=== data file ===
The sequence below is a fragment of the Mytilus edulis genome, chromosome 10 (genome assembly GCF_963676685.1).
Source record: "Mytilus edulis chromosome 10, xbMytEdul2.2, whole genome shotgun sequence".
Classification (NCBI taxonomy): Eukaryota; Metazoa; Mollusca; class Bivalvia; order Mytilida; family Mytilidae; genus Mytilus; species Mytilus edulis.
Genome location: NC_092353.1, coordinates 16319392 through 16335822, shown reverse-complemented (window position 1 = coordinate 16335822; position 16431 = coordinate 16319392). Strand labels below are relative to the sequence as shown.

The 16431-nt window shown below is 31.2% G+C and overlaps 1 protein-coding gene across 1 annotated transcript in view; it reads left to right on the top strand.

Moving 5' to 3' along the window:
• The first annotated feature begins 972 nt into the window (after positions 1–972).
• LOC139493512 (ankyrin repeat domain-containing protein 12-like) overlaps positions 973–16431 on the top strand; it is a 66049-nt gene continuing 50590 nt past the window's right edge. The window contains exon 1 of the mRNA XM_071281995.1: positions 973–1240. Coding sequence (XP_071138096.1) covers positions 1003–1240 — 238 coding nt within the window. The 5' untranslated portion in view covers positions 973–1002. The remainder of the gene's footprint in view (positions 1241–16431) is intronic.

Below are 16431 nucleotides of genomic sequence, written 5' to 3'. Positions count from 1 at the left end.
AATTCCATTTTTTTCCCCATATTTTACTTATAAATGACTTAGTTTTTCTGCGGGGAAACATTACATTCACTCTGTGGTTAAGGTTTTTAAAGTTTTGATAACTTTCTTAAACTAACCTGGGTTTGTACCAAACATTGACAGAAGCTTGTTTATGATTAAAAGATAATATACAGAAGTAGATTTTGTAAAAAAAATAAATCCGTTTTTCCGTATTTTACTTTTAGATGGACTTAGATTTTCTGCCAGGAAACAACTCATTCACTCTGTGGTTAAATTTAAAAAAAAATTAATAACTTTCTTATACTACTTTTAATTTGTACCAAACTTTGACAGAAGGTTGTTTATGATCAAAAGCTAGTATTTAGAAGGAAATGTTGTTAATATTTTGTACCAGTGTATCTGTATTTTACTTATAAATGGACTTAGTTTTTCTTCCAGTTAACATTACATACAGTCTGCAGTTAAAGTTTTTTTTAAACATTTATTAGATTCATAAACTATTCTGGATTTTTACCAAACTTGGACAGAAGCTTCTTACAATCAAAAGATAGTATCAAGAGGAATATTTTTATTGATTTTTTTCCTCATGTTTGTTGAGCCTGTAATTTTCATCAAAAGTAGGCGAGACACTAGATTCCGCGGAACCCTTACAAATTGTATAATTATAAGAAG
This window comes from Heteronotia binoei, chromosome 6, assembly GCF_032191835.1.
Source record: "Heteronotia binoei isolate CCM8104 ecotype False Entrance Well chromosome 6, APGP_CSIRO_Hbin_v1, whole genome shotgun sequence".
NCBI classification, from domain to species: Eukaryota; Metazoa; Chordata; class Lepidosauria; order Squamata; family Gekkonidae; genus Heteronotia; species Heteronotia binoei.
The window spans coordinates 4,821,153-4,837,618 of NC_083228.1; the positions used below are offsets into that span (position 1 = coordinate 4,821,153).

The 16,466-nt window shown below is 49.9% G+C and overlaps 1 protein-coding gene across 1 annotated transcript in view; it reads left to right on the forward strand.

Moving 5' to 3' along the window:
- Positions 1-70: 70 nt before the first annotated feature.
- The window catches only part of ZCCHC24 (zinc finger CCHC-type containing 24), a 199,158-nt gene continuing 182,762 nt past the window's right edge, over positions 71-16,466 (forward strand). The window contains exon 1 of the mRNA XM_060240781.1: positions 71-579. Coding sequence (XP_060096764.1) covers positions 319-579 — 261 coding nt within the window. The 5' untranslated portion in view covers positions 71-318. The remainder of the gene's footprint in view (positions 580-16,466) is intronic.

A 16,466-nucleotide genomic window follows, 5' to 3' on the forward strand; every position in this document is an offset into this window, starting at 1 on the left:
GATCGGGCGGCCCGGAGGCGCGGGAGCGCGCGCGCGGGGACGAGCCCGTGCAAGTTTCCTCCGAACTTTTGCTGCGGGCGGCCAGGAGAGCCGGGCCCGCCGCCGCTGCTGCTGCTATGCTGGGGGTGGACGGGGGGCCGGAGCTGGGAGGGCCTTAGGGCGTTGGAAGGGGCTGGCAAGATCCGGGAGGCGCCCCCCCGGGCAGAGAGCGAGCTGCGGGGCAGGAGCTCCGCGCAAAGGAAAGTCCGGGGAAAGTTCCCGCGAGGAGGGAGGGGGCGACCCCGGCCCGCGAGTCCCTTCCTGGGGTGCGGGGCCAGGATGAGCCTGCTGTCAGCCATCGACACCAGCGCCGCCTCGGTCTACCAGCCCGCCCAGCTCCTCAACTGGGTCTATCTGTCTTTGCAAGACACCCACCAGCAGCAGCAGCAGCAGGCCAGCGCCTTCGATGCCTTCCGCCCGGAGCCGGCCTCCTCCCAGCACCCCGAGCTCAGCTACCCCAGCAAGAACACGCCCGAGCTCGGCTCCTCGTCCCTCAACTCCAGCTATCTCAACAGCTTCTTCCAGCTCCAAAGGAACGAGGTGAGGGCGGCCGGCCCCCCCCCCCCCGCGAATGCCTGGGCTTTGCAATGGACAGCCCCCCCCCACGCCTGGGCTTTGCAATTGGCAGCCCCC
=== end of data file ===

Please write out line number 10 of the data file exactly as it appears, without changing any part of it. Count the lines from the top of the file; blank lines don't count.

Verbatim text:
AATTCCATTTTTTTCCCCATATTTTACTTATAAATGACTTAGTTTTTCTGCGGGGAAACATTACATTCACTCTGTGGTTAAGGTTTTTAAAGTTTTGATAACTTTCTTAAACTAACCTGGGTTTGTACCAAACATTGACAGAAGCTTGTTTATGATTAAAAGATAATATACAGAAGTAGATTTTGTAAAAAAAATAAATCCGTTTTTCCGTATTTTACTTTTAGATGGACTTAGATTTTCTGCCAGGAAACAACTCATTCACTCTGTGGTTAAATTTAAAAAAAAATTAATAACTTTCTTATACTACTTTTAATTTGTACCAAACTTTGACAGAAGGTTGTTTATGATCAAAAGCTAGTATTTAGAAGGAAATGTTGTTAATATTTTGTACCAGTGTATCTGTATTTTACTTATAAATGGACTTAGTTTTTCTTCCAGTTAACATTACATACAGTCTGCAGTTAAAGTTTTTTTTAAACATTTATTAGATTCATAAACTATTCTGGATTTTTACCAAACTTGGACAGAAGCTTCTTACAATCAAAAGATAGTATCAAGAGGAATATTTTTATTGATTTTTTTCCTCATGTTTGTTGAGCCTGTAATTTTCATCAAAAGTAGGCGAGACACTAGATTCCGCGGAACCCTTACAAATTGTATAATTATAAGAAG